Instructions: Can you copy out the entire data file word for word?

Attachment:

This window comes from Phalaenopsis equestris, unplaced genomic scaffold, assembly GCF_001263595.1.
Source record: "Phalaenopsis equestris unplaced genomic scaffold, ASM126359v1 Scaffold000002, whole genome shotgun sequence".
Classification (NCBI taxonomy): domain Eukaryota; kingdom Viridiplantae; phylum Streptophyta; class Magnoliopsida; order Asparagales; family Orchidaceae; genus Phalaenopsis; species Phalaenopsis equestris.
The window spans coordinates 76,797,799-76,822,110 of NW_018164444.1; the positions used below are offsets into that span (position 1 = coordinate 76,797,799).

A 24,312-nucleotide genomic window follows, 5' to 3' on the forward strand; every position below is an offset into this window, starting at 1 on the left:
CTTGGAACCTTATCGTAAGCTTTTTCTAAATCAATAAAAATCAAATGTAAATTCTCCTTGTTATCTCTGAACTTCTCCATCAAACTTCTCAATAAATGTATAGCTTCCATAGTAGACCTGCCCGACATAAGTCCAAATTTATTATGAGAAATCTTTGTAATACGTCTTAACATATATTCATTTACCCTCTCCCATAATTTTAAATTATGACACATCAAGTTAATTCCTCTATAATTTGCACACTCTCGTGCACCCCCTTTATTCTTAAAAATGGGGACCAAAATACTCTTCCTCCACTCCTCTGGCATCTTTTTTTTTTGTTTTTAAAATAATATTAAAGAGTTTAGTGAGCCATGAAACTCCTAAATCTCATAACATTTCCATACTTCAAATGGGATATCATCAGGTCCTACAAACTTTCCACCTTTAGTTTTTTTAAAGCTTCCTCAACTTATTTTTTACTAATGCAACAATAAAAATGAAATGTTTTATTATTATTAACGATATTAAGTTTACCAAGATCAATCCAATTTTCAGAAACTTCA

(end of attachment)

This window comes from Phalaenopsis equestris, unplaced genomic scaffold, assembly GCF_001263595.1.
Source record: "Phalaenopsis equestris unplaced genomic scaffold, ASM126359v1 Scaffold000002, whole genome shotgun sequence".
Classification (NCBI taxonomy): domain Eukaryota; kingdom Viridiplantae; phylum Streptophyta; class Magnoliopsida; order Asparagales; family Orchidaceae; genus Phalaenopsis; species Phalaenopsis equestris.
The window spans coordinates 76,797,799-76,822,110 of NW_018164444.1; the positions used below are offsets into that span (position 1 = coordinate 76,797,799).

A 24,312-nucleotide genomic window follows, 5' to 3' on the forward strand; every position below is an offset into this window, starting at 1 on the left:
CTTGGAACCTTATCGTAAGCTTTTTCTAAATCAATAAAAATCAAATGTAAATTCTCCTTGTTATCTCTGAACTTCTCCATCAAACTTCTCAATAAATGTATAGCTTCCATAGTAGACCTGCCCGACATAAGTCCAAATTTATTATGAGAAATCTTTGTAATACGTCTTAACATATATTCATTTACCCTCTCCCATAATTTTAAATTATGACACATCAAGTTAATTCCTCTATAATTTGCACACTCTCGTGCACCCCCTTTATTCTTAAAAATGGGGACCAAAATACTCTTCCTCCACTCCTCTGGCATCTTTTTTTTTTGTTTTTAAAATAATATTAAAGAGTTTAGTGAGCCATGAAACTCCTAAATCTCATAACATTTCCATACTTCAAATGGGATATCATCAGGTCCTACAAACTTTCCACCTTTAGTTTTTTTAAAGCTTCCTCAACTTATTTTTTACTAATGCAACAATAAAAATGAAATGTTTTATTATTATTAACGATATTAAGTTTACCAAGATCAATCCAATTTTCAGAAACTTCA